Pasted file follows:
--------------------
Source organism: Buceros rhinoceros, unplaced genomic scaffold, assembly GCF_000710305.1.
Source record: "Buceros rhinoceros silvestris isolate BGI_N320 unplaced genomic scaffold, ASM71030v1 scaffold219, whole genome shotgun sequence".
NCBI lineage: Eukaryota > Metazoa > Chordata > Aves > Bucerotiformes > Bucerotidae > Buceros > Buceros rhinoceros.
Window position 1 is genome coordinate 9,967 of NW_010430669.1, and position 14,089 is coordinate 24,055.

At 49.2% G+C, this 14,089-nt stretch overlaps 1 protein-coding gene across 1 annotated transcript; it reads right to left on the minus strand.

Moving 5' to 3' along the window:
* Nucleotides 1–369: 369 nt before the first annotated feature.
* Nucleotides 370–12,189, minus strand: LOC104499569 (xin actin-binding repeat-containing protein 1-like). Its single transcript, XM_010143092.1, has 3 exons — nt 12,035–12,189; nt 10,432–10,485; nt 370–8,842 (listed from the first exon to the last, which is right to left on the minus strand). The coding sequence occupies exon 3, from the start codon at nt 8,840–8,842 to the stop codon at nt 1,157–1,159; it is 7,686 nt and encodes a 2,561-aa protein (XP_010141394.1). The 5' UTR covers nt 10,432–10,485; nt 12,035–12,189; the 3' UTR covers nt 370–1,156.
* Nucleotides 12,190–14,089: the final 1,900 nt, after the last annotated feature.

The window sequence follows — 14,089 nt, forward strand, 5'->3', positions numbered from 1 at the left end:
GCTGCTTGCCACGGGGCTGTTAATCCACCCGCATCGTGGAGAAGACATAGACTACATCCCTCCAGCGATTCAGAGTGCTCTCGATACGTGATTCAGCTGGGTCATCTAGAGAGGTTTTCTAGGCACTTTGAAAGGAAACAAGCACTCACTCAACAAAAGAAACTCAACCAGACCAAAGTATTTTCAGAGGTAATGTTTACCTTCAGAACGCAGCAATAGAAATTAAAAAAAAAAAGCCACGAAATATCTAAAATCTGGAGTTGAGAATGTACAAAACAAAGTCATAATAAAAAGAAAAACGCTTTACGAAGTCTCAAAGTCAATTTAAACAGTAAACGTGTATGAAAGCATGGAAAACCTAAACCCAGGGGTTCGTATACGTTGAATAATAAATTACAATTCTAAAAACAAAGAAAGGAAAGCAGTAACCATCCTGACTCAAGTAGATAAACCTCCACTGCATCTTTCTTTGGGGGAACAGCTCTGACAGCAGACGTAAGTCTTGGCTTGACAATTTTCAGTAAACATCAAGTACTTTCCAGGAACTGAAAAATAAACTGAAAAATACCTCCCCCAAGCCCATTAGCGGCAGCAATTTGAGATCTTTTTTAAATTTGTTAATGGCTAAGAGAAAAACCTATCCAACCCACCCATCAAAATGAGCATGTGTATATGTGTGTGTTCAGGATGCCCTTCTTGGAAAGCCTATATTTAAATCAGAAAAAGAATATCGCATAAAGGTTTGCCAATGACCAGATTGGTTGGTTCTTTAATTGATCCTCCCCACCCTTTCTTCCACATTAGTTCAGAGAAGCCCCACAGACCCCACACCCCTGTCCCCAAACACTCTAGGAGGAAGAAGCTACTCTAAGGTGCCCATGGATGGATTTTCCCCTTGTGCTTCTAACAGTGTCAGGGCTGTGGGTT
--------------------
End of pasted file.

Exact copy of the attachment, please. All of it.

Source organism: Buceros rhinoceros, unplaced genomic scaffold, assembly GCF_000710305.1.
Source record: "Buceros rhinoceros silvestris isolate BGI_N320 unplaced genomic scaffold, ASM71030v1 scaffold219, whole genome shotgun sequence".
NCBI lineage: Eukaryota > Metazoa > Chordata > Aves > Bucerotiformes > Bucerotidae > Buceros > Buceros rhinoceros.
Window position 1 is genome coordinate 9,967 of NW_010430669.1, and position 14,089 is coordinate 24,055.

At 49.2% G+C, this 14,089-nt stretch overlaps 1 protein-coding gene across 1 annotated transcript; it reads right to left on the minus strand.

Moving 5' to 3' along the window:
* Nucleotides 1–369: 369 nt before the first annotated feature.
* Nucleotides 370–12,189, minus strand: LOC104499569 (xin actin-binding repeat-containing protein 1-like). Its single transcript, XM_010143092.1, has 3 exons — nt 12,035–12,189; nt 10,432–10,485; nt 370–8,842 (listed from the first exon to the last, which is right to left on the minus strand). The coding sequence occupies exon 3, from the start codon at nt 8,840–8,842 to the stop codon at nt 1,157–1,159; it is 7,686 nt and encodes a 2,561-aa protein (XP_010141394.1). The 5' UTR covers nt 10,432–10,485; nt 12,035–12,189; the 3' UTR covers nt 370–1,156.
* Nucleotides 12,190–14,089: the final 1,900 nt, after the last annotated feature.

The window sequence follows — 14,089 nt, forward strand, 5'->3', positions numbered from 1 at the left end:
GCTGCTTGCCACGGGGCTGTTAATCCACCCGCATCGTGGAGAAGACATAGACTACATCCCTCCAGCGATTCAGAGTGCTCTCGATACGTGATTCAGCTGGGTCATCTAGAGAGGTTTTCTAGGCACTTTGAAAGGAAACAAGCACTCACTCAACAAAAGAAACTCAACCAGACCAAAGTATTTTCAGAGGTAATGTTTACCTTCAGAACGCAGCAATAGAAATTAAAAAAAAAAAGCCACGAAATATCTAAAATCTGGAGTTGAGAATGTACAAAACAAAGTCATAATAAAAAGAAAAACGCTTTACGAAGTCTCAAAGTCAATTTAAACAGTAAACGTGTATGAAAGCATGGAAAACCTAAACCCAGGGGTTCGTATACGTTGAATAATAAATTACAATTCTAAAAACAAAGAAAGGAAAGCAGTAACCATCCTGACTCAAGTAGATAAACCTCCACTGCATCTTTCTTTGGGGGAACAGCTCTGACAGCAGACGTAAGTCTTGGCTTGACAATTTTCAGTAAACATCAAGTACTTTCCAGGAACTGAAAAATAAACTGAAAAATACCTCCCCCAAGCCCATTAGCGGCAGCAATTTGAGATCTTTTTTAAATTTGTTAATGGCTAAGAGAAAAACCTATCCAACCCACCCATCAAAATGAGCATGTGTATATGTGTGTGTTCAGGATGCCCTTCTTGGAAAGCCTATATTTAAATCAGAAAAAGAATATCGCATAAAGGTTTGCCAATGACCAGATTGGTTGGTTCTTTAATTGATCCTCCCCACCCTTTCTTCCACATTAGTTCAGAGAAGCCCCACAGACCCCACACCCCTGTCCCCAAACACTCTAGGAGGAAGAAGCTACTCTAAGGTGCCCATGGATGGATTTTCCCCTTGTGCTTCTAACAGTGTCAGGGCTGTGGGTT